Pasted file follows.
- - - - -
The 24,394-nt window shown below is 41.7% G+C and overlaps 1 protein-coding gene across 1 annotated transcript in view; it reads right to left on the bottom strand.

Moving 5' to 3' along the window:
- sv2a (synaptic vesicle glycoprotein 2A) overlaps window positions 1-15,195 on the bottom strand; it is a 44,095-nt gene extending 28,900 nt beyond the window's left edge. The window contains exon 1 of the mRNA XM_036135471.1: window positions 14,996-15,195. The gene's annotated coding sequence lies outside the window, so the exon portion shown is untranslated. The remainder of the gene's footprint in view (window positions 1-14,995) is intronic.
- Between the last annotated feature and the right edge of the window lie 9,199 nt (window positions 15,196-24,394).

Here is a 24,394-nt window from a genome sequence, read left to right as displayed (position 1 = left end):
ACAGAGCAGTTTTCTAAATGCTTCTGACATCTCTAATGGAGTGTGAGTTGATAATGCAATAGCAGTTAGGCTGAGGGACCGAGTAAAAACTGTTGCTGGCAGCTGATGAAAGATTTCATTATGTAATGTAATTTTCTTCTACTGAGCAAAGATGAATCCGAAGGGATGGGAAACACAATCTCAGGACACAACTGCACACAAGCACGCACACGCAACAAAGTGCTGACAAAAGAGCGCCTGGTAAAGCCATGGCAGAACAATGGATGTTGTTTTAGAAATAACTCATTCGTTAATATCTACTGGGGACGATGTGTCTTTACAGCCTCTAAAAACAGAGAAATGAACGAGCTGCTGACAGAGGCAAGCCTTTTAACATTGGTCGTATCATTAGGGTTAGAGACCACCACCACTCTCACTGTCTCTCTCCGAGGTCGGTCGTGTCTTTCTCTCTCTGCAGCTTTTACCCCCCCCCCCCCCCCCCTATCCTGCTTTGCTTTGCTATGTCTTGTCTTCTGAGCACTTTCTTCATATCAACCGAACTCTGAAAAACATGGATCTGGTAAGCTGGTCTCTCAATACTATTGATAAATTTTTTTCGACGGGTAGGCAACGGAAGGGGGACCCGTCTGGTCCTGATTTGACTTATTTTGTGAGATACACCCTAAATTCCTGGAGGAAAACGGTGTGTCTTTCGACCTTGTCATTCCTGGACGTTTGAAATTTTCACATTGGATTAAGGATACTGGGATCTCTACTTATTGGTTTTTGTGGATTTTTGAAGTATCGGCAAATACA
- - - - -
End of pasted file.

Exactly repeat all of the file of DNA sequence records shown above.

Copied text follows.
The 24,394-nt window shown below is 41.7% G+C and overlaps 1 protein-coding gene across 1 annotated transcript in view; it reads right to left on the bottom strand.

Moving 5' to 3' along the window:
- sv2a (synaptic vesicle glycoprotein 2A) overlaps window positions 1-15,195 on the bottom strand; it is a 44,095-nt gene extending 28,900 nt beyond the window's left edge. The window contains exon 1 of the mRNA XM_036135471.1: window positions 14,996-15,195. The gene's annotated coding sequence lies outside the window, so the exon portion shown is untranslated. The remainder of the gene's footprint in view (window positions 1-14,995) is intronic.
- Between the last annotated feature and the right edge of the window lie 9,199 nt (window positions 15,196-24,394).

Here is a 24,394-nt window from a genome sequence, read left to right as displayed (position 1 = left end):
ACAGAGCAGTTTTCTAAATGCTTCTGACATCTCTAATGGAGTGTGAGTTGATAATGCAATAGCAGTTAGGCTGAGGGACCGAGTAAAAACTGTTGCTGGCAGCTGATGAAAGATTTCATTATGTAATGTAATTTTCTTCTACTGAGCAAAGATGAATCCGAAGGGATGGGAAACACAATCTCAGGACACAACTGCACACAAGCACGCACACGCAACAAAGTGCTGACAAAAGAGCGCCTGGTAAAGCCATGGCAGAACAATGGATGTTGTTTTAGAAATAACTCATTCGTTAATATCTACTGGGGACGATGTGTCTTTACAGCCTCTAAAAACAGAGAAATGAACGAGCTGCTGACAGAGGCAAGCCTTTTAACATTGGTCGTATCATTAGGGTTAGAGACCACCACCACTCTCACTGTCTCTCTCCGAGGTCGGTCGTGTCTTTCTCTCTCTGCAGCTTTTACCCCCCCCCCCCCCCCCCTATCCTGCTTTGCTTTGCTATGTCTTGTCTTCTGAGCACTTTCTTCATATCAACCGAACTCTGAAAAACATGGATCTGGTAAGCTGGTCTCTCAATACTATTGATAAATTTTTTTCGACGGGTAGGCAACGGAAGGGGGACCCGTCTGGTCCTGATTTGACTTATTTTGTGAGATACACCCTAAATTCCTGGAGGAAAACGGTGTGTCTTTCGACCTTGTCATTCCTGGACGTTTGAAATTTTCACATTGGATTAAGGATACTGGGATCTCTACTTATTGGTTTTTGTGGATTTTTGAAGTATCGGCAAATACA